Congratulations!  If you’re reading this, you’ve most likely navigated the new waters of giving birth in a country that’s not your own.  As if that wasn’t enough to figure out, on top of adjusting to life with a new baby, you now have all the legal paperwork to wade through!  Stop a minute and treat yourself to some dark chocolate!!  (Why?  It relieves stress!  Not that any part of this process is stressful…hehe…All right, now that your seratonin is flowing, let’s continue.)

The good news is that many have gone before you!  (Thank you Angel Miller for first documenting this 7 years ago when I was navigating these waters.)  Here I’ve tried to break it down into phases.  I suggest reading through all the steps first, and getting a head start on documenting your evidence of physical presence in the U.S. for Phase III.  (U.S. citizen parents must document their physical presence in the U.S. for a certain number of years.  If you are currently living in Panama, it might take awhile to receive official school or university  transcripts, tax forms, etc.  Click the link for more details on this requirement  Affidavit of U.S. Physical Presence of Parent/s)

Once you read through and have everything ready, you should be able to have all your Panamanian and U.S. papers in just three outings.  “Should” being the key-word here, hehe, but be sure and give yourself plenty of time if you have plans to travel.  If you would like a printable version of this info, click on the Print PDF button at the bottom of this post.

Phase I – Copia Integra & Cedula*

Go to the Registro Civil – Calle 33 and Avenida Cuba (open M-F, from 0700-1500)
Things to take along:

  1. Parent’s passports and 2 copies
  2. Registro Nacicmiento (The paper they gave you from the hospital when you registered your baby at birth.)

Go first to the Information desk:

  1. Give them paper from the hospital
  2. Request for a Copia Integra (you need this for the US paperwork)
  3. Go stand in the line they direct you to

At the window:

  1. $2.50 for the birth certificate (You’ll get it right away.)
  2. $10 for the copia integra (You come and pick it up in about 1 week.)
  3. $5 for the cedula* (if you wish to get it now, but you need to bring your child.  We got a cedula for our first child, but didn’t bother with the other two.  We realized that their passports were all we ever needed/used, and both expired in five years anyway).  For the cedula: you give them one copy of carnets and passports and they will call you in for the photo.  The cedula is ready around 3 days later.)

Phase II – Panamanian Passport

Baby must be present!!  This must be done with both parents, unless a power of attorney is given.

(To save trips, pick up the copia integra first thing, then head over to the passport office, as you must enter before 1 p.m.  The passport process takes about 2 hours and you wait while they do it.)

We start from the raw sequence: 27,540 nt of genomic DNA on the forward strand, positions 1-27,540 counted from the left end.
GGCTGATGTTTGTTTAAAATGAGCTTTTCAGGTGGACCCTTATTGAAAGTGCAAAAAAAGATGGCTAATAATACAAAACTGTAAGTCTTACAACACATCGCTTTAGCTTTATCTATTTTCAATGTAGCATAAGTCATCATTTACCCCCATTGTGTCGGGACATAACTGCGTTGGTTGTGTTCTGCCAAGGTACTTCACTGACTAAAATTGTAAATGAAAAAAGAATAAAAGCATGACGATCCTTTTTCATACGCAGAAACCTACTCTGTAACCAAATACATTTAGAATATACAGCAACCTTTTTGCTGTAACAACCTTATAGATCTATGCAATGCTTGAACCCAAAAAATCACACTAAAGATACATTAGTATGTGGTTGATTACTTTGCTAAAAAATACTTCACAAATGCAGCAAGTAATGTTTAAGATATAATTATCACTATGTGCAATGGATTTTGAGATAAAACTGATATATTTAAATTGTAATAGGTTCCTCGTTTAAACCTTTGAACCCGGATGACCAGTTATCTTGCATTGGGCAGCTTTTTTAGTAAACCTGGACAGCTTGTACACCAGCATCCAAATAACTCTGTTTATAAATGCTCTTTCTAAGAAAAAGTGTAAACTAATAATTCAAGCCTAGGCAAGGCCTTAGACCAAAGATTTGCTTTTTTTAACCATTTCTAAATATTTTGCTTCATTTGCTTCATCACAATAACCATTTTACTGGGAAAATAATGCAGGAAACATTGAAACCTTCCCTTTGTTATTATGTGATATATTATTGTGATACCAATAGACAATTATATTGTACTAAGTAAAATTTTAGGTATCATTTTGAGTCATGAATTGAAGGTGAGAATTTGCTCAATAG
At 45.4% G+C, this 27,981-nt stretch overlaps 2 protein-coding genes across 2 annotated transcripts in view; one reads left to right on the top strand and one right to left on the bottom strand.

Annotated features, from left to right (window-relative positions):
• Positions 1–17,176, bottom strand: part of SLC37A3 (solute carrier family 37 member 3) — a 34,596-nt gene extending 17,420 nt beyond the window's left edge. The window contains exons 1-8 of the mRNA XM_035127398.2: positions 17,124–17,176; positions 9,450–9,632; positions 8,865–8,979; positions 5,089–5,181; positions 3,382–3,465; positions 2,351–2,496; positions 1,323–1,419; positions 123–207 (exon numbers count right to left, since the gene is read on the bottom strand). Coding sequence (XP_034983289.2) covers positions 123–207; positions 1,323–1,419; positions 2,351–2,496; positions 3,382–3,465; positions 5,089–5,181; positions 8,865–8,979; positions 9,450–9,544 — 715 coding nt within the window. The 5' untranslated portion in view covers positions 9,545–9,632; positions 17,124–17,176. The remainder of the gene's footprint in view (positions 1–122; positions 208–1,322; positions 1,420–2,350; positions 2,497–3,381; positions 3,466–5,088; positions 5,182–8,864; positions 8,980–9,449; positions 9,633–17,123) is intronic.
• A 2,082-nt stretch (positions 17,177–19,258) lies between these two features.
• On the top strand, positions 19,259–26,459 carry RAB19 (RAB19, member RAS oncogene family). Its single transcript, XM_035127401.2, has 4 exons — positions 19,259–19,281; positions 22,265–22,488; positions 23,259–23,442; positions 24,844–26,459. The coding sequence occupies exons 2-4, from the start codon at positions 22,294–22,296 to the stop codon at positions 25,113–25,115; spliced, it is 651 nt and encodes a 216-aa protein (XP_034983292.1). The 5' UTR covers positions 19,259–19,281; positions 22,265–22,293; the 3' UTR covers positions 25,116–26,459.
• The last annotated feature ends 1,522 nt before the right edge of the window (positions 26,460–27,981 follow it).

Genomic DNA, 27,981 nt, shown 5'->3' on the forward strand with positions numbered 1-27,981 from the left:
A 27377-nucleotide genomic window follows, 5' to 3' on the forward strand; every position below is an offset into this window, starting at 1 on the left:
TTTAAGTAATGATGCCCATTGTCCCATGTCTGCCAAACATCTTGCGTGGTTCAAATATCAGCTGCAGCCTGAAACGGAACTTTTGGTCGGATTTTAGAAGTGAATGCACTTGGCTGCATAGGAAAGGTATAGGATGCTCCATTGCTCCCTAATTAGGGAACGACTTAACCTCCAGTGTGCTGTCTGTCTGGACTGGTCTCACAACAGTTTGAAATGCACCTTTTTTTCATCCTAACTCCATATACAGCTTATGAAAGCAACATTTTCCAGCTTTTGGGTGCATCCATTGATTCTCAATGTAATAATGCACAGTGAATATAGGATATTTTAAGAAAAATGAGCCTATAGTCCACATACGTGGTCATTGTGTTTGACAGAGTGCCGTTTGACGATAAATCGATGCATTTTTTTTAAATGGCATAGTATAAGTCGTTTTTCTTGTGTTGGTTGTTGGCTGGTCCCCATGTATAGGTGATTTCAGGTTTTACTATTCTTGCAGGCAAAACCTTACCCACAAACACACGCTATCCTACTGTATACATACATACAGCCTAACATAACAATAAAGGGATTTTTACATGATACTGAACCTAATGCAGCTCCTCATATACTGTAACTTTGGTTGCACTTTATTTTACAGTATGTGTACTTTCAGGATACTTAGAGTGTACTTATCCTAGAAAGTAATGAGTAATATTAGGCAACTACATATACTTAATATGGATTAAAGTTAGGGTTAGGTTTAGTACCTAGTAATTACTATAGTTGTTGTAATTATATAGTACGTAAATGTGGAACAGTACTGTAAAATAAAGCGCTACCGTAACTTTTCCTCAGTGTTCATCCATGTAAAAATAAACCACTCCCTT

From the Registro Civil, walk past the Embassy of Spain to Avenida 1a Sur.  Cross the street and walk following the direction of traffic, parallel to Parque Porras.  The Passport Building is two blocks down.  Go to the NEW Passport Office on Via Espana:

Enter the building and go to the clear booth straight ahead with:

  1. both parent’s passports and one copy of each (and power of attorney if only one parent is going)
  2. baby’s birth certificate and one copy
  3. $50 in cash

Wait in the chairs until they call you up to take your child’s picture at the left window.  (Get ready for some  laughs, and awkward poses.  They insist on seeing both ears, but my sweet girl’s cheeks were so…ummm….chubby?…that it was near impossible.  Not to mention the fact that you will be holding your baby up in the air against the background.  hehe)  Sit and wait some more until they call you back to give you the passport.

Phase III – U.S. Passport

Once you have the Copia Integra, you can apply for the CROBA (Consular Report of Birth Abroad), U.S. Passport, and Social Security Card at the same time.  Check out this link to the embassy  for all the current info about that process.  Basically, you make an online appointment, gather these forms, and come ready to pay $205 in cash or credit ($100 for the CROBA and $105 for the first passport).

The website says the CROBA and passport will be ready in 5-6 weeks, but we have always received them much faster, in two weeks maximum.  You can have the social security card mailed to either the embassy or an address in the states (We always opt for the address in the states, so can’t tell you how long that took.)

Phase IV – Requirements for other nationality (optional)

If one parent is not a U.S. citizen…check about requirements for that country.

For Colombia, all my husband needed to do was register them at the Colombian Embassy in Panama.  No fees or appointment necessary, and I didn’t need to be there, but the child did need to be present.  If they desire to live in Colombia, or get documents in the future, the process will be easy now that they are in the system.

Remember this is a record of our family’s experience, and procedures change unexpectedly!  If you have recently gone through the process, please leave a comment to let us know your experience.  Your input will help the next PanaMama navigate these uncharted waters better.  Thanks!